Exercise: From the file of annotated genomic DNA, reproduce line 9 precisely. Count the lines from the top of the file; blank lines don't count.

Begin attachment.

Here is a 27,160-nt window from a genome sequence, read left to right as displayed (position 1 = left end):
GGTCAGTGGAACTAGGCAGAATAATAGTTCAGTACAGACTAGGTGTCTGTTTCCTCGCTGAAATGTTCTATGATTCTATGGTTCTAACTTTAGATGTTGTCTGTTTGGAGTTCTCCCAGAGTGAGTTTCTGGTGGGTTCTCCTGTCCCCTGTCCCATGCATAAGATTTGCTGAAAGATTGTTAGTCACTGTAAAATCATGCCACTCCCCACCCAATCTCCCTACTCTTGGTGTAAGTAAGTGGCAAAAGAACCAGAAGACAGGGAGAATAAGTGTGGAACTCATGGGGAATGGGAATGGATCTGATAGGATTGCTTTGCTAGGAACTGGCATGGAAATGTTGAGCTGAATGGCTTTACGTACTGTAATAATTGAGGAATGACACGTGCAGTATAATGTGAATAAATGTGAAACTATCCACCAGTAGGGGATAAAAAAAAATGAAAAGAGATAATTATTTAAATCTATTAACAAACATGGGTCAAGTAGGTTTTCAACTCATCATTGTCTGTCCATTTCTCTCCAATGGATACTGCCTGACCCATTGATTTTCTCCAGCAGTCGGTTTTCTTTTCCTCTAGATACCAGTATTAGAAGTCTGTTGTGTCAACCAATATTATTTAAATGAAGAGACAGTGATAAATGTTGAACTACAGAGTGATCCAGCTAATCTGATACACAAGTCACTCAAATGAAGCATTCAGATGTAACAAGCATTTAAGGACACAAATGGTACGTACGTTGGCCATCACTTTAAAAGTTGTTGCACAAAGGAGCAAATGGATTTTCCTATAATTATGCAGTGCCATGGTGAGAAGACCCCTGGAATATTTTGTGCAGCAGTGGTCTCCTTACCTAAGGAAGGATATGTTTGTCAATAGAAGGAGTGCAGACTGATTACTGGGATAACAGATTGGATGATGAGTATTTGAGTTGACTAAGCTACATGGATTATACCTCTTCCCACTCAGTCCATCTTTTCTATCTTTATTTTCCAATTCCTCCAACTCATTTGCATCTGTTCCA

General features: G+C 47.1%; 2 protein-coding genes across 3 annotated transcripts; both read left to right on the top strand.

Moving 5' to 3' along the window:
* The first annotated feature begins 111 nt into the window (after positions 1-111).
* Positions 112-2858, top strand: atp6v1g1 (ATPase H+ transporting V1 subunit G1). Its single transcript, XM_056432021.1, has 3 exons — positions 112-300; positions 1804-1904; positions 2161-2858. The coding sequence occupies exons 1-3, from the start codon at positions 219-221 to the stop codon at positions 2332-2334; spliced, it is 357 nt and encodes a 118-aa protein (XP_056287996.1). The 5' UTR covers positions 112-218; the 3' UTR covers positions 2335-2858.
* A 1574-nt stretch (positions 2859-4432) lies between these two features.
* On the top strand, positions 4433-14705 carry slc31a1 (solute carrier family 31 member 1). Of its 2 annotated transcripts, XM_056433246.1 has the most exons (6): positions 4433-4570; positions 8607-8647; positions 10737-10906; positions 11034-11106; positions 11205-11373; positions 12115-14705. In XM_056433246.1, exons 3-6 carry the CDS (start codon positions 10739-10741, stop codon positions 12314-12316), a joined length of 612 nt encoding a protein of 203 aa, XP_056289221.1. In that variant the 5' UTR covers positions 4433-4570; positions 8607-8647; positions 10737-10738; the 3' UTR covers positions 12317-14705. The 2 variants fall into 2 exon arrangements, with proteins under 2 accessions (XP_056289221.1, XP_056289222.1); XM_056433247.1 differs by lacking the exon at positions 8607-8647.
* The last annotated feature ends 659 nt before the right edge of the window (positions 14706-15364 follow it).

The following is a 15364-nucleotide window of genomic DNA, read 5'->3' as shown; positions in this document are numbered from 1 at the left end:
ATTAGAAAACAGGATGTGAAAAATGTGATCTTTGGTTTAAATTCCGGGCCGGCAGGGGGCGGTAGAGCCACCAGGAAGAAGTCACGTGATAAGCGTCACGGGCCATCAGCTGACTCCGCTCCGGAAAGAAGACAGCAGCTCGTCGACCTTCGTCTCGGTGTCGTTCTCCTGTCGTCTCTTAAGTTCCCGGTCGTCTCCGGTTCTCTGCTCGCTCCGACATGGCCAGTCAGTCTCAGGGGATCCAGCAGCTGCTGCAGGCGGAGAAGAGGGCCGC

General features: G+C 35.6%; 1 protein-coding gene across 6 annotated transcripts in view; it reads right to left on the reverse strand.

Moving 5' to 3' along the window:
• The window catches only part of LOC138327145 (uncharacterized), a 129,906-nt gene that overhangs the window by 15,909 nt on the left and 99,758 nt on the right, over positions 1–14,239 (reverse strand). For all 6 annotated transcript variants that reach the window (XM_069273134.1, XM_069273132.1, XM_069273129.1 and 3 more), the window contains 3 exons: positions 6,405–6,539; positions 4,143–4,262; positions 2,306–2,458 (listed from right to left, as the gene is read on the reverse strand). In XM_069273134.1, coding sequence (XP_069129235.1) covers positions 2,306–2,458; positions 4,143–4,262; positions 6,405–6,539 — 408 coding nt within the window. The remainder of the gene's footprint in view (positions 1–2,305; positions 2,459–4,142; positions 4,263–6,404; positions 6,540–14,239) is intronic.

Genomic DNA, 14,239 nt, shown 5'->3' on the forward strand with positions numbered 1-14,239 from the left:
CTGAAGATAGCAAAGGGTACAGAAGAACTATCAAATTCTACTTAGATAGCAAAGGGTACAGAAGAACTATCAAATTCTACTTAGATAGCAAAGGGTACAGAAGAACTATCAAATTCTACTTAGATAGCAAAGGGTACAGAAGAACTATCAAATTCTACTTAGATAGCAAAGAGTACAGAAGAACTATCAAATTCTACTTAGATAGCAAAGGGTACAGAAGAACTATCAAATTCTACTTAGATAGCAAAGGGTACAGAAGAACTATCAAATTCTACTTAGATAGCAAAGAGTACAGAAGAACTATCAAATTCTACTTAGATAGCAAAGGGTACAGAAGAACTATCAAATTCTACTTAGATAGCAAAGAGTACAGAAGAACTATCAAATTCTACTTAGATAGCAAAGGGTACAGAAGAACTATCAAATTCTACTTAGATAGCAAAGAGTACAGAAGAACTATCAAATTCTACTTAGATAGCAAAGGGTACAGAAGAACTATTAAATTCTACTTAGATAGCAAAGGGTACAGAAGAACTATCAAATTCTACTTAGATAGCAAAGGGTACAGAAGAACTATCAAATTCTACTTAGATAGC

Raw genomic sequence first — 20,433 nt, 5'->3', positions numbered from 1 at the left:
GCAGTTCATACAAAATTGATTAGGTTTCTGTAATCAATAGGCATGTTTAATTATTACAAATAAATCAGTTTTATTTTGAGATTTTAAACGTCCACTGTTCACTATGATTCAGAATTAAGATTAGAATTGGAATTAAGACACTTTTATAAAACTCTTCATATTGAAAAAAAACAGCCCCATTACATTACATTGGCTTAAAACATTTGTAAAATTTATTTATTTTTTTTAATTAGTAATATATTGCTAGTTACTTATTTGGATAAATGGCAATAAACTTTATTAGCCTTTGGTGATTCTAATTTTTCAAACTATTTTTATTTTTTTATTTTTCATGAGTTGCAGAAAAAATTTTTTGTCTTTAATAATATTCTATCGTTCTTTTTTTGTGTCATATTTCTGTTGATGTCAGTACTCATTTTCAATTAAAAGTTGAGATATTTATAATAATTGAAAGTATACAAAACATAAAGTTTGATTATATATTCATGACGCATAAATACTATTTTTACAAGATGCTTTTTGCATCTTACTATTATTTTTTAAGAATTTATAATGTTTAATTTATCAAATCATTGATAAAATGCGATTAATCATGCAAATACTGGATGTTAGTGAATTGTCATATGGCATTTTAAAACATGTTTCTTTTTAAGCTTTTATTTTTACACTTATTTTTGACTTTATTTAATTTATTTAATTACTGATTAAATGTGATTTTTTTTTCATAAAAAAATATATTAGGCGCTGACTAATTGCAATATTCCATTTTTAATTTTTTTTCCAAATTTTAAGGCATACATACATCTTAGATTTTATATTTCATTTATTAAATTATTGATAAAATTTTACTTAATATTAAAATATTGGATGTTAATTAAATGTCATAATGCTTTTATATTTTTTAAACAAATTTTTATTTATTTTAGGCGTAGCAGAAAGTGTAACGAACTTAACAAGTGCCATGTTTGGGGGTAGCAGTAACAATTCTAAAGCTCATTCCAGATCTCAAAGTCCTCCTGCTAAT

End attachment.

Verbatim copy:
* The last annotated feature ends 659 nt before the right edge of the window (positions 14706-15364 follow it).